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These first contacts were unsuccessful. Twice during the first half of 2017, Boko Haram members tried to surrender but were killed by the army near Kolofata; others found themselves stranded between Cameroon and Nigeria, unable to rejoin Boko Haram or get back into Cameroon.[fn]Crisis Group interviews, local authorities, military and police officers, Maroua and Mora, September-October 2017.Hide Footnote  Rejected by their communities, they reportedly launched punitive raids. For example, in August 2017, a former municipal councillor for Mayo-Moskota at the head of a group of about 100 Boko Haram combatants is said to have contacted traditional chiefs there to negotiate terms of surrender and reintegration into the community. But the local population was opposed. A few days later, his group reportedly attacked several settlements there, including their own village, Kamjiji.[fn]Crisis Group interviews, local authorities and village chiefs, Mokolo and Mozogo, September 2017.Hide Footnote

As of September 2017, the Cameroon government’s position on this issue has changed under the influence of several factors: the participation of Cameroonian representatives at international meetings on the issue; examples of surrender in neighbouring countries; and the advocacy of senior Cameroon army officers who are said to have convinced the president that welcoming former Boko Haram combatants could help deprive the group of its lifeblood, while at the same time improving intelligence.[fn]Crisis Group interviews, local NGO worker and sub-prefect, Mora, January 2018.Hide Footnote

Traditional chiefs communicated this new position to Boko Haram members, through vigilante groups or the combatants’ families who had remained in Cameroon. The army gave combatants a deadline of 31 December 2017 to surrender, before a new offensive by the Nigerian army, Deep Punch 2, in which 1,000 Cameroon soldiers would take part.[fn]Crisis Group interviews, senior Cameroon army officers, Maroua and Mora, January 2018.Hide Footnote  From October to December 2017, about 200 members of the jihadist group surrendered. Some deserted Boko Haram just before surrendering, while others had not been in contact with the group for several months. The situation in Nigeria, where Boko Haram has been under pressure and divided, also explains this wave of surrenders.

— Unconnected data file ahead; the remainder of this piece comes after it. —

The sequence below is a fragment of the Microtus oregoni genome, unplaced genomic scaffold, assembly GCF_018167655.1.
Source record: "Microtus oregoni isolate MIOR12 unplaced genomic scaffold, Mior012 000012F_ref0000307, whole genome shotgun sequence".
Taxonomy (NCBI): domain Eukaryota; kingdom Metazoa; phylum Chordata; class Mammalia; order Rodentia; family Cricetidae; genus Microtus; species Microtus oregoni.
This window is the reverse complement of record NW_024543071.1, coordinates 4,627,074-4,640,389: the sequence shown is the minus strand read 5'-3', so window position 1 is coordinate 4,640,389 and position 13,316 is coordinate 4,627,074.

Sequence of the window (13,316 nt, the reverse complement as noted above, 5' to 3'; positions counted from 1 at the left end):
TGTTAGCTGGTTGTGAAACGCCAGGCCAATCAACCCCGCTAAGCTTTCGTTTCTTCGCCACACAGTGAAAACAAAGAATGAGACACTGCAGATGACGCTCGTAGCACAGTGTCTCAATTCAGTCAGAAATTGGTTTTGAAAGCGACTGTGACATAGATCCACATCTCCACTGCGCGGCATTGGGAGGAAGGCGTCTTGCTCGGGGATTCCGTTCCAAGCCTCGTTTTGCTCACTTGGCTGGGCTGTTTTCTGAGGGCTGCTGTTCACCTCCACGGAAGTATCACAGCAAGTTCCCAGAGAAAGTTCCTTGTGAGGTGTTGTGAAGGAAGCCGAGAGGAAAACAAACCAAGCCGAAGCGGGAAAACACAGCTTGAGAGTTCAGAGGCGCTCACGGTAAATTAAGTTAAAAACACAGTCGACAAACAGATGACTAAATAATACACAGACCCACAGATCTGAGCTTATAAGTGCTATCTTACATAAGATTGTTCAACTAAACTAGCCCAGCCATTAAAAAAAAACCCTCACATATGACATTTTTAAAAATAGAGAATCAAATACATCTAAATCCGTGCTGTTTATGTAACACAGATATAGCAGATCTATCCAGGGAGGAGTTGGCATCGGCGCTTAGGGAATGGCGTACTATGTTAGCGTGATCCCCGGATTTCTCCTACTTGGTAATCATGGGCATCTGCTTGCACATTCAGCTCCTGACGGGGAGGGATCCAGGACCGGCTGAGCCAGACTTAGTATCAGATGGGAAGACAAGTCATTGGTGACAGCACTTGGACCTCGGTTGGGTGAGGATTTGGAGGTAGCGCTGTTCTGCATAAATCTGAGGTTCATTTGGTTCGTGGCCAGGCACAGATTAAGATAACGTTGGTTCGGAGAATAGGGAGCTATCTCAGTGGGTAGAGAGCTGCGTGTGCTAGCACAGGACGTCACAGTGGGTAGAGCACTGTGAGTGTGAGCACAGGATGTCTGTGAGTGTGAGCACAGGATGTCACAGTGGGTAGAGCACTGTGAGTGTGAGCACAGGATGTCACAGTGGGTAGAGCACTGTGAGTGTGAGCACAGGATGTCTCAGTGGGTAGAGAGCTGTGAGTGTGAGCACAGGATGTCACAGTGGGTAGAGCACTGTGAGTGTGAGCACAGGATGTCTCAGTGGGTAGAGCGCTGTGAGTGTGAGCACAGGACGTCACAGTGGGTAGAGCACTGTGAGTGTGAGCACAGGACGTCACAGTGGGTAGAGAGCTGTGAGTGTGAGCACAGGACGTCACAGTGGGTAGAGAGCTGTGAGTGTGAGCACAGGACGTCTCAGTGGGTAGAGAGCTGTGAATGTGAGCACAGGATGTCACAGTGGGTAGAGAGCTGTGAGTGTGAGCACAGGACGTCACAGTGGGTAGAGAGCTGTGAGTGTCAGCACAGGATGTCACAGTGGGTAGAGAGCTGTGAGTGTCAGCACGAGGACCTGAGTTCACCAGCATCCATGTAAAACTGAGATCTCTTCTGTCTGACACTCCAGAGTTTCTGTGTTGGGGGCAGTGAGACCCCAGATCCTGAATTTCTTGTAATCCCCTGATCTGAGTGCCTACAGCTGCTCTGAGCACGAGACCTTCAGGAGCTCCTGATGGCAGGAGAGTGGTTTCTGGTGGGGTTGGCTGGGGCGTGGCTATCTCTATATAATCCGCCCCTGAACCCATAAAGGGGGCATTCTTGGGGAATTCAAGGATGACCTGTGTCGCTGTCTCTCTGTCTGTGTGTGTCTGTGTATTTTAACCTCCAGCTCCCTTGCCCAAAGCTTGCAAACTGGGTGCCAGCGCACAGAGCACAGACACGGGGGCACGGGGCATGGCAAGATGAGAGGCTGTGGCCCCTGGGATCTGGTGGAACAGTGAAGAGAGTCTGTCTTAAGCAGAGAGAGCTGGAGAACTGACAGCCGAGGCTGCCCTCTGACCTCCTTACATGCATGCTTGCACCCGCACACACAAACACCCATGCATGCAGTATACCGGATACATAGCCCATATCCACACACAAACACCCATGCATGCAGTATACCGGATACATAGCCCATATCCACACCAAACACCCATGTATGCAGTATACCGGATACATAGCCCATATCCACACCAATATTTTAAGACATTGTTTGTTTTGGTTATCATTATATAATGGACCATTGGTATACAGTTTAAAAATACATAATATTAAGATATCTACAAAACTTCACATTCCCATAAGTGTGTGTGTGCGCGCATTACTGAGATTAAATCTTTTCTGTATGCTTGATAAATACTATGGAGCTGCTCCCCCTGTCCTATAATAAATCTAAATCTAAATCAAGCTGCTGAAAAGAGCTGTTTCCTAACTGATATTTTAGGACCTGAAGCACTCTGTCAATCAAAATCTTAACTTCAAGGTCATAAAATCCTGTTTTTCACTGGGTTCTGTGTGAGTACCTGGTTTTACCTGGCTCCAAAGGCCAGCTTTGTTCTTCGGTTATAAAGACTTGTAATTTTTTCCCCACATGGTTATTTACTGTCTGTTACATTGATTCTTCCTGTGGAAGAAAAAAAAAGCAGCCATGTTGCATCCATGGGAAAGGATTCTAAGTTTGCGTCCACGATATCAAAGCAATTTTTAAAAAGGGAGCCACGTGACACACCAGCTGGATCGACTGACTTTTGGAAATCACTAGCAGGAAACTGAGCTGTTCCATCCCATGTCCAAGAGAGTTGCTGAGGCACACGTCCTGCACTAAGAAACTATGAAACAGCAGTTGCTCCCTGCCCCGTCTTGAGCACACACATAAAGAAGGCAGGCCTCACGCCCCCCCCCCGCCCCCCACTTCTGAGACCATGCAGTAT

Only a small number of the thousands of Cameroonians recruited by Boko Haram between 2012 and 2016 surrendered. It is difficult to know whether this low number is due to the measures taken by the group to prevent desertion, losses suffered in combat or distrust of Cameroon’s reintegration policy.[fn]Crisis Group interviews, local authorities and senior police and army officers, Mora and Maroua, February 2018.Hide Footnote

The second hypothesis seems more likely, as several Cameroonians in Boko Haram are persuaded that they will be executed if they surrender. Their fear is justified, because the Cameroonian military continues to be accused of abuses in the Far North, including of the civilian population. There have been few proper investigations of  the soldiers involved.[fn]“Cameroon: Amnesty report reveals war crimes in fight against Boko Haram, including horrific use of torture”, Amnesty International, 20 July 2017.  “Cameroun : accusé de déstabiliser le Cameroun, Amnesty International dément”, Cameroon-info.net, 2 August 2017.Hide Footnote  A horrific video showing Cameroonian soldiers apparently killing two unarmed women and two children, whom they accused of being Boko Haram members, circulated on the internet in July 2018.[fn] Originally labelling the video “fake news”, the government of Cameroon later opened an investigation and on 11 August announced the arrest of seven soldiers.[fn] The fact that soldiers seem to be committing such crimes in public view – and even filming them – implies that killings may be a common occurrence in the Far North. A dozen other videos that are said to show similar abuses in the Far North are also available on the internet.

Those who have surrendered are almost all young men from Kolofata and belong to the Kanuri, the best represented ethnic group in Boko Haram. Many of them had been involved in combat but others had logistical tasks. Some said they had been kidnapped. Others had joined voluntarily with ideological motives – which they sometimes still have. Several in the latter category, notably combatants who killed people close to them, such as their fathers or village chiefs, maintain that they are ready to continue a violent struggle if they are given the means to do so.[fn] Still others joined Boko Haram for social and economic reasons or simply for a taste of adventure. Generally, several of these motives coexist in the same person.[fn] Most were members of the group for more than two years, and the great majority received weapons training.